Welcome to our weekly feature, Virtually Overlooked, wherein we talk about games that aren't on the Virtual Console yet, but should be. Call it a retro-speculative.
Some of our favorite NES games are the ones that were completely unlike their boxarts. Companies didn't think American kids would go for Japanese-looking art, so they Frank Frazetta'd up their characters for the covers of their cartridges. Games that, from the covers, appeared to be heavy sci-fi or fantasy, with square-jawed, beefy characters in dramatic poses would usually turn out to be the cutesiest, chibi-est platformers on the system.
Vic Tokai mastered the art of deceptively Western cover art, with painted covers that always stuck out on the shelves for being so undefinably weird. Clash at Demonhead has one of the best Vic Tokai boxarts ever. Also it's fun.
Why the game hasn't been announced for Virtual Console yet:
Vic Tokai's not in the game business anymore, having returned to their original business of cable TV (and now Internet) service. Nintendo probably hasn't been knocking too hard on their door, either. Considering that an ISP has the equipment to upload some ROMS if anyone does, maybe they should look into dumping some games onto the VC and making a quick buck.
Why we think it should be on the Virtual Console:
We love the structure of the game: short levels punctuated by a map screen that allows travel between branching paths, exactly like the layout of Bionic Commando. Having such a layout adds replayability and a sense of discovery.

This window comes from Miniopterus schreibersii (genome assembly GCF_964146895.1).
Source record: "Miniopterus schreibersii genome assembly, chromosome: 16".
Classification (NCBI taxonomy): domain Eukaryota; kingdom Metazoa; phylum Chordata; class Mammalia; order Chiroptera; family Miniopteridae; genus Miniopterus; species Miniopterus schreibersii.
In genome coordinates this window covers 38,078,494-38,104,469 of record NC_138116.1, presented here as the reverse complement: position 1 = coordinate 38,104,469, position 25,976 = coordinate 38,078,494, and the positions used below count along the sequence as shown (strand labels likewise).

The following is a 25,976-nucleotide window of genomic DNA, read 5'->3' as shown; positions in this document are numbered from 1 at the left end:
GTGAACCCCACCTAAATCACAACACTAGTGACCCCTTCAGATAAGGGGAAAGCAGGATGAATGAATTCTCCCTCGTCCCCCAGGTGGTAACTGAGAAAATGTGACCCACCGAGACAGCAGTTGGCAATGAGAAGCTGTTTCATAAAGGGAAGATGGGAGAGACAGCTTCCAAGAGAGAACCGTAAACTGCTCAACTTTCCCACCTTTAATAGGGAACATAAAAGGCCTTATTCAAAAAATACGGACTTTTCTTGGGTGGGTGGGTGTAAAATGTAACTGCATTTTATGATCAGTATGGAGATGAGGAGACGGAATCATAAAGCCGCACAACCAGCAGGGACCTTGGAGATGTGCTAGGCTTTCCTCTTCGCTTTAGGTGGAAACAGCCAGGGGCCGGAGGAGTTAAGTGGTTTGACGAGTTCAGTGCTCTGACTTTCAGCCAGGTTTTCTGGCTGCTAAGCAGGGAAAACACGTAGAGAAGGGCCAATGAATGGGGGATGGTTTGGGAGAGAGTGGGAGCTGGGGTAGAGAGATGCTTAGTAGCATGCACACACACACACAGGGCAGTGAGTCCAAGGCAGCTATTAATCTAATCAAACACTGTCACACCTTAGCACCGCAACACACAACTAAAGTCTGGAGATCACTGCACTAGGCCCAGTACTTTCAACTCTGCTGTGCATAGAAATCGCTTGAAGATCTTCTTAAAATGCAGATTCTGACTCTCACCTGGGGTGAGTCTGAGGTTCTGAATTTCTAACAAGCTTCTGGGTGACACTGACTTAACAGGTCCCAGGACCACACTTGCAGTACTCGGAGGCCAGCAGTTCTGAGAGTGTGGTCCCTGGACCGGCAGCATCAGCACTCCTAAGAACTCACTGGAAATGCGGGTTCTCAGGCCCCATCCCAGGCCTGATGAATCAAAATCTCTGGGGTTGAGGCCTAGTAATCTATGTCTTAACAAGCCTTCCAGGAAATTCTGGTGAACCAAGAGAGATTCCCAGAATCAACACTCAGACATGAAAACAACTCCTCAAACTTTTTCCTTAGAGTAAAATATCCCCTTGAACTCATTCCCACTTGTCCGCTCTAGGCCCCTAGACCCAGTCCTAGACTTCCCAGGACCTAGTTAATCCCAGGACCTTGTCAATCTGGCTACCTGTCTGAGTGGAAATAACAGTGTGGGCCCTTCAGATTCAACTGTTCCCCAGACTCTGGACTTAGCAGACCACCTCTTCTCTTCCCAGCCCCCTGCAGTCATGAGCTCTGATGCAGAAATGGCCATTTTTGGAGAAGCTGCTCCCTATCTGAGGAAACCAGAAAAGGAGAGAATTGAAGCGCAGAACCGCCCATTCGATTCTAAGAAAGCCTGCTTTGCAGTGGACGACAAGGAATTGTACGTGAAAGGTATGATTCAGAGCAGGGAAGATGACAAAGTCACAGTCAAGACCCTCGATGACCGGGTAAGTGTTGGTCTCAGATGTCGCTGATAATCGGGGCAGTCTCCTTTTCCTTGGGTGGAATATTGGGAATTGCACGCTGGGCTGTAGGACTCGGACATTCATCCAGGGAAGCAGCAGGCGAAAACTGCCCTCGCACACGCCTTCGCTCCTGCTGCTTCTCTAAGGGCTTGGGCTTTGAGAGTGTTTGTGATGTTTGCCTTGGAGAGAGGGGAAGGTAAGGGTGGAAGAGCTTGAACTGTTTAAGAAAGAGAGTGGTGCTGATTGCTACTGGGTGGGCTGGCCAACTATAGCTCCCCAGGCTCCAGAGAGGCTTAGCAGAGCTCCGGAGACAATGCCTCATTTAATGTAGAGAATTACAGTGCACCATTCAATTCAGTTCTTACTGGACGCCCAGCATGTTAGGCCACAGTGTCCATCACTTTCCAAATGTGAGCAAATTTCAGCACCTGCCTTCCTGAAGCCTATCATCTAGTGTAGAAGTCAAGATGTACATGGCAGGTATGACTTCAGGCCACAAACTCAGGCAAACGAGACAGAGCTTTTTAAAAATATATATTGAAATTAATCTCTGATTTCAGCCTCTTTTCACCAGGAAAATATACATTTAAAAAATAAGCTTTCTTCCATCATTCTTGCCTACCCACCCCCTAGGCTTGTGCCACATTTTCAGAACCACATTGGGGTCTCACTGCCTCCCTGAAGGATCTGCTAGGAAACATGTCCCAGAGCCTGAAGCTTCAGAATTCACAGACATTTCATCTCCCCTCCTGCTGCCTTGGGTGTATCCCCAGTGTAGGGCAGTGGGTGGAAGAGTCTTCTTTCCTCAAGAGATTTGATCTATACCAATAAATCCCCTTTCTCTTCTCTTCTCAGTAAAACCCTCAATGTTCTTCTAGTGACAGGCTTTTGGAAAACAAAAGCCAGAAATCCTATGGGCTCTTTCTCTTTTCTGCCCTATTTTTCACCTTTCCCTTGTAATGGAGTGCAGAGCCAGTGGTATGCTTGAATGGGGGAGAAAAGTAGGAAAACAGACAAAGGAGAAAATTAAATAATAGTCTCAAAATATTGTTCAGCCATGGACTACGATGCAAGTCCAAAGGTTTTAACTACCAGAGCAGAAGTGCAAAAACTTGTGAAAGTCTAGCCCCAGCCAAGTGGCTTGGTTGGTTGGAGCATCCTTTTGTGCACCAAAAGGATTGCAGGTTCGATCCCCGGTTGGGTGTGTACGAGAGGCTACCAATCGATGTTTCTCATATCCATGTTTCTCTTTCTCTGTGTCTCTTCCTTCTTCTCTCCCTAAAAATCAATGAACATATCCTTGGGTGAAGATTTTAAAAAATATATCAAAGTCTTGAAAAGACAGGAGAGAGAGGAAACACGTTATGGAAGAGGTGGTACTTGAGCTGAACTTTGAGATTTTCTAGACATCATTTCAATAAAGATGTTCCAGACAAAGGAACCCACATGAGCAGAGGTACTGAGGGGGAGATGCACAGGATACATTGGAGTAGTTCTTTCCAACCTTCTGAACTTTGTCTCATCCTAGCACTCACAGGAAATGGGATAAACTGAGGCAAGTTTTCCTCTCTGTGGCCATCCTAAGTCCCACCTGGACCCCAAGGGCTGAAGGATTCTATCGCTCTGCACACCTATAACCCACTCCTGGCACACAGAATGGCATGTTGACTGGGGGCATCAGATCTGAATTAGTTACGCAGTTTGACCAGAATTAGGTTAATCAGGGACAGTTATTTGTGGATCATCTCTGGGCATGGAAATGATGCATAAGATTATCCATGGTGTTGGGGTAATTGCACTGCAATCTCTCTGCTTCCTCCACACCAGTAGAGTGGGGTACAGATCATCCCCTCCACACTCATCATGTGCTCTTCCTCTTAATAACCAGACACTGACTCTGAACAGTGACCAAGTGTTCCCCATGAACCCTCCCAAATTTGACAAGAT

Also, the game is charmingly awkward in that inimitable Engrish way. Dialogue sequences are labeled TALKING TIME-- when the protagonist is telepathically attacked, he enters Talking Time by himself. Should you accidentally shoot a comrade (because up until that point you've had to shoot everything), rather than taking damage, he reacts with a voice bubble containing the word "NO". Just shooting the little guy and getting "NO" is a couple of minutes' worth of fun.
For all this, Demonhead is surprisingly sophisticated. There are a ton of items and upgrades, which actually affect your character's appearance, but can also open up different areas of the game, similar to the method of progression in a Metroidvania game. We wonder why more games didn't follow the Bionic Commando model? Surprisingly, Super Mario Bros. 3 did a little, although it was more strictly linear and involved less (no) backtracking. Quickly selecting paths from a map beats a boring, confusing hub world any time.